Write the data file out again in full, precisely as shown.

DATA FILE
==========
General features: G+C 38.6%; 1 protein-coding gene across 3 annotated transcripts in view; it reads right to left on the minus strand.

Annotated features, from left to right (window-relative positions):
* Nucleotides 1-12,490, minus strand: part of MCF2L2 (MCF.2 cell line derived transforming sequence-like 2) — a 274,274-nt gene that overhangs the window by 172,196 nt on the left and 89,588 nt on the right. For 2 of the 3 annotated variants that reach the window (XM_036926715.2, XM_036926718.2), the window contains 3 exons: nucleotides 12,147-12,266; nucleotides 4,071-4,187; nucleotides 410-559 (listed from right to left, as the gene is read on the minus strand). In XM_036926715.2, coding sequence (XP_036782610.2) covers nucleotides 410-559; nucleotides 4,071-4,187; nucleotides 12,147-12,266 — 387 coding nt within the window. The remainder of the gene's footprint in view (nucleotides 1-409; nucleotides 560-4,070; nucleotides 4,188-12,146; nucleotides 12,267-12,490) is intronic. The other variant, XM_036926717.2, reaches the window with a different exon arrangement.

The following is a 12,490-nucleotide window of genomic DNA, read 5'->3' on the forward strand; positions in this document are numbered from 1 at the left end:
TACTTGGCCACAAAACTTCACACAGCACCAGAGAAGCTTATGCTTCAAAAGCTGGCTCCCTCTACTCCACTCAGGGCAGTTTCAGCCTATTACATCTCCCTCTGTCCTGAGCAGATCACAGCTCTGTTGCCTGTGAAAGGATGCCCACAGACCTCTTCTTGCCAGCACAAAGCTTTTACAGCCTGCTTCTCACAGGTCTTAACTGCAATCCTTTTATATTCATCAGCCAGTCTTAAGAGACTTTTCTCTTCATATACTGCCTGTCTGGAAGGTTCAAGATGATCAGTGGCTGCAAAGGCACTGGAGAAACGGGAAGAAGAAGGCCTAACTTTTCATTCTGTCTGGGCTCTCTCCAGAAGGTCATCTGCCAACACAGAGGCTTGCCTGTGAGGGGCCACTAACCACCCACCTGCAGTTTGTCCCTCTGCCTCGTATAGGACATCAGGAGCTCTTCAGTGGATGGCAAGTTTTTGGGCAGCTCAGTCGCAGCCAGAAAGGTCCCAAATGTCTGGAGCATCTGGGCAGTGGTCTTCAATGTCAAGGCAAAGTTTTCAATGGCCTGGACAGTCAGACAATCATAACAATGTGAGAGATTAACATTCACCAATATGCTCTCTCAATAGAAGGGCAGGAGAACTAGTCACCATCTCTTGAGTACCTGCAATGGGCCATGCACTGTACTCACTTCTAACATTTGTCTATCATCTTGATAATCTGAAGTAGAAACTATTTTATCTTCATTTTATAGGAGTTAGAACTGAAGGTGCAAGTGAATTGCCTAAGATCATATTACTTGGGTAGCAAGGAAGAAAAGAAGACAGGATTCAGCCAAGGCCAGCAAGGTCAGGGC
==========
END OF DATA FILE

General features: G+C 38.6%; 1 protein-coding gene across 3 annotated transcripts in view; it reads right to left on the minus strand.

Annotated features, from left to right (window-relative positions):
* Nucleotides 1-12,490, minus strand: part of MCF2L2 (MCF.2 cell line derived transforming sequence-like 2) — a 274,274-nt gene that overhangs the window by 172,196 nt on the left and 89,588 nt on the right. For 2 of the 3 annotated variants that reach the window (XM_036926715.2, XM_036926718.2), the window contains 3 exons: nucleotides 12,147-12,266; nucleotides 4,071-4,187; nucleotides 410-559 (listed from right to left, as the gene is read on the minus strand). In XM_036926715.2, coding sequence (XP_036782610.2) covers nucleotides 410-559; nucleotides 4,071-4,187; nucleotides 12,147-12,266 — 387 coding nt within the window. The remainder of the gene's footprint in view (nucleotides 1-409; nucleotides 560-4,070; nucleotides 4,188-12,146; nucleotides 12,267-12,490) is intronic. The other variant, XM_036926717.2, reaches the window with a different exon arrangement.

The following is a 12,490-nucleotide window of genomic DNA, read 5'->3' on the forward strand; positions in this document are numbered from 1 at the left end:
TACTTGGCCACAAAACTTCACACAGCACCAGAGAAGCTTATGCTTCAAAAGCTGGCTCCCTCTACTCCACTCAGGGCAGTTTCAGCCTATTACATCTCCCTCTGTCCTGAGCAGATCACAGCTCTGTTGCCTGTGAAAGGATGCCCACAGACCTCTTCTTGCCAGCACAAAGCTTTTACAGCCTGCTTCTCACAGGTCTTAACTGCAATCCTTTTATATTCATCAGCCAGTCTTAAGAGACTTTTCTCTTCATATACTGCCTGTCTGGAAGGTTCAAGATGATCAGTGGCTGCAAAGGCACTGGAGAAACGGGAAGAAGAAGGCCTAACTTTTCATTCTGTCTGGGCTCTCTCCAGAAGGTCATCTGCCAACACAGAGGCTTGCCTGTGAGGGGCCACTAACCACCCACCTGCAGTTTGTCCCTCTGCCTCGTATAGGACATCAGGAGCTCTTCAGTGGATGGCAAGTTTTTGGGCAGCTCAGTCGCAGCCAGAAAGGTCCCAAATGTCTGGAGCATCTGGGCAGTGGTCTTCAATGTCAAGGCAAAGTTTTCAATGGCCTGGACAGTCAGACAATCATAACAATGTGAGAGATTAACATTCACCAATATGCTCTCTCAATAGAAGGGCAGGAGAACTAGTCACCATCTCTTGAGTACCTGCAATGGGCCATGCACTGTACTCACTTCTAACATTTGTCTATCATCTTGATAATCTGAAGTAGAAACTATTTTATCTTCATTTTATAGGAGTTAGAACTGAAGGTGCAAGTGAATTGCCTAAGATCATATTACTTGGGTAGCAAGGAAGAAAAGAAGACAGGATTCAGCCAAGGCCAGCAAGGTCAGGGC